But even that won’t allow us to meet our COP21 CO2 commitments? Shouldn’t that amount of CO2 reduction be enough to meet those targets?

Nope. Not even close.

No, the scale of the global warming problem is much worse than we are able to correct via a simple 4.3% reduction in the annual global CO2 output.


I Need to Get to The End of This! What’s it Going to Take to Meet Our COP21 Targets?

Let’s get a look at some other, larger numbers.

Global transportation (all kinds of transportation, everywhere, on land, sea, and in the air) account for 29% of all global CO2 emissions. What if we cut all of it, beginning tomorrow and forswear all kinds of motorized vehicles forever; Would that do it?

Yes, it would.

But, we’d be forced to give up all cars, trucks, trains, ships, aircraft of all kinds, and any other kind of motorized vehicle, and we’d need to shop locally and travel on foot, bicycle or horseback. Forever.

OK, we can’t do that. Give me another option.

You got it!

So, primary power production (creating electricity from a combination of hydroelectric dams, thermal power plants that are coal, oil, or natural gas-fired, and nuclear power plants) that is consumed by residential users account for about 30% of annual global CO2 emissions.

Ready to cut the cord and live without electricity forever?

Probably not.

But, just for the sake of argument; If every residential user of electricity on Earth stopped using electricity tomorrow, would we meet our COP21 clean air commitments?

Yes, we would.

OK, we can’t do that. Give me another option.

Righto!

Industry (all industry, including all agriculture, everywhere on the Earth) create about 41% of annual global CO2 emissions — that’s everything from building ships, cars, aircraft, military equipment, paint, oil, diesel fuel and petrol production, beauty products, furniture, carpets, clothing, tires, shopping carts, all kinds of food and drink packaging, all food production, and farmers burning their fields to clear their fields for the next years’ crop.

Ready to give up on all that?

I didn’t think so.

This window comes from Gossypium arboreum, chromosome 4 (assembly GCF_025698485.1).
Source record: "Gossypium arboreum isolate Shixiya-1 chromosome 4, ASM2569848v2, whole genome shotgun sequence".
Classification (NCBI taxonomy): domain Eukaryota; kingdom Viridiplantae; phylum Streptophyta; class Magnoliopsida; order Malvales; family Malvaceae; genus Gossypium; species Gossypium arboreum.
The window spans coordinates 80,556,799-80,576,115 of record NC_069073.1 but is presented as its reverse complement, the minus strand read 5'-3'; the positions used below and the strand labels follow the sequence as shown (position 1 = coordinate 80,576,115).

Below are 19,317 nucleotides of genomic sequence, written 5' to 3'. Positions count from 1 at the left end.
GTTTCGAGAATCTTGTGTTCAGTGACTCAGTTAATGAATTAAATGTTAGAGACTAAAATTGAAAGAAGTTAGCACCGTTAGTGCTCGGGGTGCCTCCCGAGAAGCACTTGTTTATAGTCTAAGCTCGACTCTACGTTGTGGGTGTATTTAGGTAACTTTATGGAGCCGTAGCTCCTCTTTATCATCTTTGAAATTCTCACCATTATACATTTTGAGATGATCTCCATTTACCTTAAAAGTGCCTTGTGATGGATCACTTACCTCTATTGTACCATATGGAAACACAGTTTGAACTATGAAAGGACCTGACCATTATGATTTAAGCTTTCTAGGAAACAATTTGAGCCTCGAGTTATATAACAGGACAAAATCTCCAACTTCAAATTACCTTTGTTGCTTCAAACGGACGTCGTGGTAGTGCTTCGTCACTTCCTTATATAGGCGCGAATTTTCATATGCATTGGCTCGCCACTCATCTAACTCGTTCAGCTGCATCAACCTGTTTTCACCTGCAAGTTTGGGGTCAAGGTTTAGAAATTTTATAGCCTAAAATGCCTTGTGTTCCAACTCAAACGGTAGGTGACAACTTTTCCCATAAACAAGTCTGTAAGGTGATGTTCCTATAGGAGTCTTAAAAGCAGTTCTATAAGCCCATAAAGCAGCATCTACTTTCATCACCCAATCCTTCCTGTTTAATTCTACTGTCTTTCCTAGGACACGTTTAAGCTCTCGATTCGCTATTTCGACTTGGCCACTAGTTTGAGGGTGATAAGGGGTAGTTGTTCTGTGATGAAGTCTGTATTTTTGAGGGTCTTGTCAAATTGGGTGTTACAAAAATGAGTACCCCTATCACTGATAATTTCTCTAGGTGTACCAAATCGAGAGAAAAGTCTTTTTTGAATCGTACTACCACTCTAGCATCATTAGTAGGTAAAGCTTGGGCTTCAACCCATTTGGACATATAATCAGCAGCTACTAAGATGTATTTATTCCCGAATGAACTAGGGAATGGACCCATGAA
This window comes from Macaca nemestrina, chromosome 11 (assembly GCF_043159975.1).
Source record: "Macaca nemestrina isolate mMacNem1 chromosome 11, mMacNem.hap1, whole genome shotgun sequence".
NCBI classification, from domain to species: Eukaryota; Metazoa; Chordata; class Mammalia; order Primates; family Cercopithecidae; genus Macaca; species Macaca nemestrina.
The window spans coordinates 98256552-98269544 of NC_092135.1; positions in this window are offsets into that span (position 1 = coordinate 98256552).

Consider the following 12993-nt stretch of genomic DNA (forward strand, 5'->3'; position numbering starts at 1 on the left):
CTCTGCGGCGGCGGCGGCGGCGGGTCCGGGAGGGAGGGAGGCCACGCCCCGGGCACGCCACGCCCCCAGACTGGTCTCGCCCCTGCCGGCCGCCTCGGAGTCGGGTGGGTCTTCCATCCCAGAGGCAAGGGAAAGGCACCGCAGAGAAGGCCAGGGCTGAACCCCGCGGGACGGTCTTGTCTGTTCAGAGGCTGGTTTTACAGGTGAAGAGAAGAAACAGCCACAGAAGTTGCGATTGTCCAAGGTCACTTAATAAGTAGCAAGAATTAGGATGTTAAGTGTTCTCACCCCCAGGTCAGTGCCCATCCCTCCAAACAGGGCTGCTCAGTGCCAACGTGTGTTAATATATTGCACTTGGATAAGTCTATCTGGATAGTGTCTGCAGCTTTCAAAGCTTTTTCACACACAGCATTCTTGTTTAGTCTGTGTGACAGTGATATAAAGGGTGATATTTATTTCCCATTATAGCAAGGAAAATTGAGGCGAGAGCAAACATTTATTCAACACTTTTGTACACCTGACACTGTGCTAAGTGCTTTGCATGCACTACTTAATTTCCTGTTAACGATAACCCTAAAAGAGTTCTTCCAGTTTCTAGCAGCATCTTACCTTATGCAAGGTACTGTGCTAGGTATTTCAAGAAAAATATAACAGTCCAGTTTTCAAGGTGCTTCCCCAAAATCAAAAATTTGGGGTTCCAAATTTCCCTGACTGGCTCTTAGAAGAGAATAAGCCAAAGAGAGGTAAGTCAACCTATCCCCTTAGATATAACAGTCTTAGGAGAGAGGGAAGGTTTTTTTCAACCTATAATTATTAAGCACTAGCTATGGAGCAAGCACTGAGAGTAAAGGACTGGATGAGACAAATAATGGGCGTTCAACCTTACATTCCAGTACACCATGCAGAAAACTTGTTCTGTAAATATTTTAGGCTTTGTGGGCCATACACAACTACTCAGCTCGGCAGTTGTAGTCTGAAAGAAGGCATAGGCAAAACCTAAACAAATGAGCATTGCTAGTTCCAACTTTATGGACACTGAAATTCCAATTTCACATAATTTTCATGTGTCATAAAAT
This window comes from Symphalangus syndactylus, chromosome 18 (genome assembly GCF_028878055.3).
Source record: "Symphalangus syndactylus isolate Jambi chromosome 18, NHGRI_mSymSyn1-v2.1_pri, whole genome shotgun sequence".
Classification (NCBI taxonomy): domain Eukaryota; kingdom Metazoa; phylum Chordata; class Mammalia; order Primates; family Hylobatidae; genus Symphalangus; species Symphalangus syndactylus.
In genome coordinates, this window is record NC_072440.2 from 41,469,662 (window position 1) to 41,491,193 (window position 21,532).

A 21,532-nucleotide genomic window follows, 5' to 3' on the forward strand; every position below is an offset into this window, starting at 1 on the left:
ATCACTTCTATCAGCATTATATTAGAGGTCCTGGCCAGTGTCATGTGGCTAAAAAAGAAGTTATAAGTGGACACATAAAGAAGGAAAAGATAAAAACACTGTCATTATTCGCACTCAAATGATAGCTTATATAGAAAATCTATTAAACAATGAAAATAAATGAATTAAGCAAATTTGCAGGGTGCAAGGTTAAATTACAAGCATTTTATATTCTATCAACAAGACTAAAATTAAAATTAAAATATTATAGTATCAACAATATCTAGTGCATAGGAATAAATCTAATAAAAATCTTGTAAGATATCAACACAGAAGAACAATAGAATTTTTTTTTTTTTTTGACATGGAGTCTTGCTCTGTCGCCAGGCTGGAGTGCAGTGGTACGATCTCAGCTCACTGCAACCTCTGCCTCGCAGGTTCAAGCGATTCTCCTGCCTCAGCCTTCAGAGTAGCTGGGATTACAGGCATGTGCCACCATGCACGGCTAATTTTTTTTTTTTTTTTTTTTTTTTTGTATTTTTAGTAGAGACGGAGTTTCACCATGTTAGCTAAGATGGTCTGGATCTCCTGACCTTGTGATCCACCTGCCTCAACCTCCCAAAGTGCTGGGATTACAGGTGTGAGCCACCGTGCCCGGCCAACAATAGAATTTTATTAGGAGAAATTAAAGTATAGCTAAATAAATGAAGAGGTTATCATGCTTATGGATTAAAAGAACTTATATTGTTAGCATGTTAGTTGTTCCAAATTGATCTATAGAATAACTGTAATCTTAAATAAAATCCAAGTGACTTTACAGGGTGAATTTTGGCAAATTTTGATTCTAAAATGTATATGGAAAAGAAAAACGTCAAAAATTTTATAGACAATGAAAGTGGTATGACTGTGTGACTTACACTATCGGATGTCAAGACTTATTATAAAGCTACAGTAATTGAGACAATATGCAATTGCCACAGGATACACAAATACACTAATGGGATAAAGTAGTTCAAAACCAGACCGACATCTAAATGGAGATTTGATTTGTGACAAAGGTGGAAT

But, just for the sake of argument; If every company and farm stopped producing tomorrow, would we meet our COP21 clean air commitments?

Yes, we would.

OK, we can’t do that. Give me another option.


What If We Shaved a Few Percentage Points From Each of Those CO2 Producers?

Would that work?

Maybe. But it would depend upon our level of commitment. It depends if we care about future generations of humans, of animals, and of the plant life on this planet enough to stick with it. But it wouldn’t be easy. In fact, life on Earth would change dramatically, in ways we can’t begin to imagine.

OK, we can’t do that. Give me another option.

I can’t, because there aren’t any.

It looks like we’re all out of options.


Throw Me A Bone, Here!

OK, there’s one chance in Hell (IMHO) for us to avoid a future global rapid warming scenario where the planet’s air temperature would become too hot to allow life to continue on the surface of our world.

And that is?

The BMW i3.

What?

The BMW i3 is a smallish SUV crossover that runs on battery power — not a large battery — that has a tiny one-cylinder onboard petrol engine to charge the battery when the vehicle is underway. The BMW i3 always travels on battery power (the petrol engine isn’t connected to the driveline, it exists only to keep the battery charged) and it has an onboard five-gallon petrol tank.

All of which means that the i3 takes you everywhere you want to go on battery power, and if the battery gets low, the tiny petrol engine automatically starts up to recharge the battery. You wouldn’t even notice it unless I told you it was on and charging the battery pack. It can even charge the battery when you park the car while you’re shopping if you choose that option setting via the onboard software.

How many cars and light trucks would need to be powered by such a system in order to meet our COP21 Paris Agreement clean air targets?

All new cars and light trucks would need to be powered by such a system for the world to meet its CO2 commitments, and we’d need to begin no later than 2022.

Could it be done?

Yes, of course.

Some larger trucks might need a tiny two-cylinder diesel engine to charge up their batteries (much larger batteries than the i3 uses) but that upgrade would prevent gazillions of gallons of diesel fuel being added to the Earth’s atmosphere annually.

The essence of this approach means that for millions of drivers, they’ll buy about five-gallons of petrol per month — instead of buying five-gallons of petrol per day for the average driver.

And when billions of people start using five gallons of petrol per month instead of five-gallons per day, that’s when annual global CO2 emissions will fall by approximately 14% — which is enough (barely) to meet our COP21 clean air commitments.

See the scale of the problem now?


Want to See the BMW i3 — and it’s Brother, the Mighty BMW i8 Supercar that Employs a Slightly Different Propulsion System?

Keep in mind, that in every way, the only difference between the BMW i3 and normal cars is the propulsion system. And similar applies to the BMW i8 supercar — although in that car, the system is geared to blazing acceleration and high speed performance.

Here are a couple of pictures of the future for you…

BMW i3 with range extender option

BMW i3 electric vehicle (EV) with one-cylinder petrol engine range extender option


BMW i8 Hybrid supercar

BMW i8 electric vehicle (EV Hybrid) supercar


Written by John Brian Shannon